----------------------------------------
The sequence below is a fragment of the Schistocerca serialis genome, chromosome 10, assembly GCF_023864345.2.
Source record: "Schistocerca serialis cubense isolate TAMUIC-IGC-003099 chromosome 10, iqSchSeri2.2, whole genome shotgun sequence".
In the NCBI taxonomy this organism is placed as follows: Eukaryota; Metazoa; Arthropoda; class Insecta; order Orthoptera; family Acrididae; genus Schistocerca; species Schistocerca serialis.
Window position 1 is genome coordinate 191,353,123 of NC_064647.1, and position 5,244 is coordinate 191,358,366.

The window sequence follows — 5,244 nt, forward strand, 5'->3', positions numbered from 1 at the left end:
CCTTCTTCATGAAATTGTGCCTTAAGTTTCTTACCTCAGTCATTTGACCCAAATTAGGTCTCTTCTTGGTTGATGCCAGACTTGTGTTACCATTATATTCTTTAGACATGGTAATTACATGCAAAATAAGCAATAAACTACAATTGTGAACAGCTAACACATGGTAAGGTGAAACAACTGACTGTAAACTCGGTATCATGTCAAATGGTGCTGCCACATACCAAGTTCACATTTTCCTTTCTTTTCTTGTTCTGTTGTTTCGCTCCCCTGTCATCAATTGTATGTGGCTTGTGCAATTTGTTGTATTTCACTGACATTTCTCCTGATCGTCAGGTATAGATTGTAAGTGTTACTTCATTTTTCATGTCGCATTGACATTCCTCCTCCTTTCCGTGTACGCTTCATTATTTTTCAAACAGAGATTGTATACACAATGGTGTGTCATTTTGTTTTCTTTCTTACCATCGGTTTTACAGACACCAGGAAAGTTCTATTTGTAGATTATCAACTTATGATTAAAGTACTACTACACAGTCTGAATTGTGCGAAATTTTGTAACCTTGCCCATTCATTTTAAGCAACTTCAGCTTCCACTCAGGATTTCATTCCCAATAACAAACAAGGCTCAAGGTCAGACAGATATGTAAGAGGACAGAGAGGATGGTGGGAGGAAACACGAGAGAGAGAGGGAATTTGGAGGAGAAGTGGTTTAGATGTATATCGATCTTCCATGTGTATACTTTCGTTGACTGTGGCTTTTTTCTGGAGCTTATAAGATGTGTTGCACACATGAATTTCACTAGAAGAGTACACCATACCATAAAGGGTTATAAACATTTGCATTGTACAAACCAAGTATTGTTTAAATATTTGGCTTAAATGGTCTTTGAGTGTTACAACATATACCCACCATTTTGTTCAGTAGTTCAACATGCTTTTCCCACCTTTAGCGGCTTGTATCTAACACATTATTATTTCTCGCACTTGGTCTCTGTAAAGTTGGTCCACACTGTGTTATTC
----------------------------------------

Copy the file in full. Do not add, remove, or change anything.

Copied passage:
The sequence below is a fragment of the Schistocerca serialis genome, chromosome 10, assembly GCF_023864345.2.
Source record: "Schistocerca serialis cubense isolate TAMUIC-IGC-003099 chromosome 10, iqSchSeri2.2, whole genome shotgun sequence".
In the NCBI taxonomy this organism is placed as follows: Eukaryota; Metazoa; Arthropoda; class Insecta; order Orthoptera; family Acrididae; genus Schistocerca; species Schistocerca serialis.
Window position 1 is genome coordinate 191,353,123 of NC_064647.1, and position 5,244 is coordinate 191,358,366.

The window sequence follows — 5,244 nt, forward strand, 5'->3', positions numbered from 1 at the left end:
CCTTCTTCATGAAATTGTGCCTTAAGTTTCTTACCTCAGTCATTTGACCCAAATTAGGTCTCTTCTTGGTTGATGCCAGACTTGTGTTACCATTATATTCTTTAGACATGGTAATTACATGCAAAATAAGCAATAAACTACAATTGTGAACAGCTAACACATGGTAAGGTGAAACAACTGACTGTAAACTCGGTATCATGTCAAATGGTGCTGCCACATACCAAGTTCACATTTTCCTTTCTTTTCTTGTTCTGTTGTTTCGCTCCCCTGTCATCAATTGTATGTGGCTTGTGCAATTTGTTGTATTTCACTGACATTTCTCCTGATCGTCAGGTATAGATTGTAAGTGTTACTTCATTTTTCATGTCGCATTGACATTCCTCCTCCTTTCCGTGTACGCTTCATTATTTTTCAAACAGAGATTGTATACACAATGGTGTGTCATTTTGTTTTCTTTCTTACCATCGGTTTTACAGACACCAGGAAAGTTCTATTTGTAGATTATCAACTTATGATTAAAGTACTACTACACAGTCTGAATTGTGCGAAATTTTGTAACCTTGCCCATTCATTTTAAGCAACTTCAGCTTCCACTCAGGATTTCATTCCCAATAACAAACAAGGCTCAAGGTCAGACAGATATGTAAGAGGACAGAGAGGATGGTGGGAGGAAACACGAGAGAGAGAGGGAATTTGGAGGAGAAGTGGTTTAGATGTATATCGATCTTCCATGTGTATACTTTCGTTGACTGTGGCTTTTTTCTGGAGCTTATAAGATGTGTTGCACACATGAATTTCACTAGAAGAGTACACCATACCATAAAGGGTTATAAACATTTGCATTGTACAAACCAAGTATTGTTTAAATATTTGGCTTAAATGGTCTTTGAGTGTTACAACATATACCCACCATTTTGTTCAGTAGTTCAACATGCTTTTCCCACCTTTAGCGGCTTGTATCTAACACATTATTATTTCTCGCACTTGGTCTCTGTAAAGTTGGTCCACACTGTGTTATTC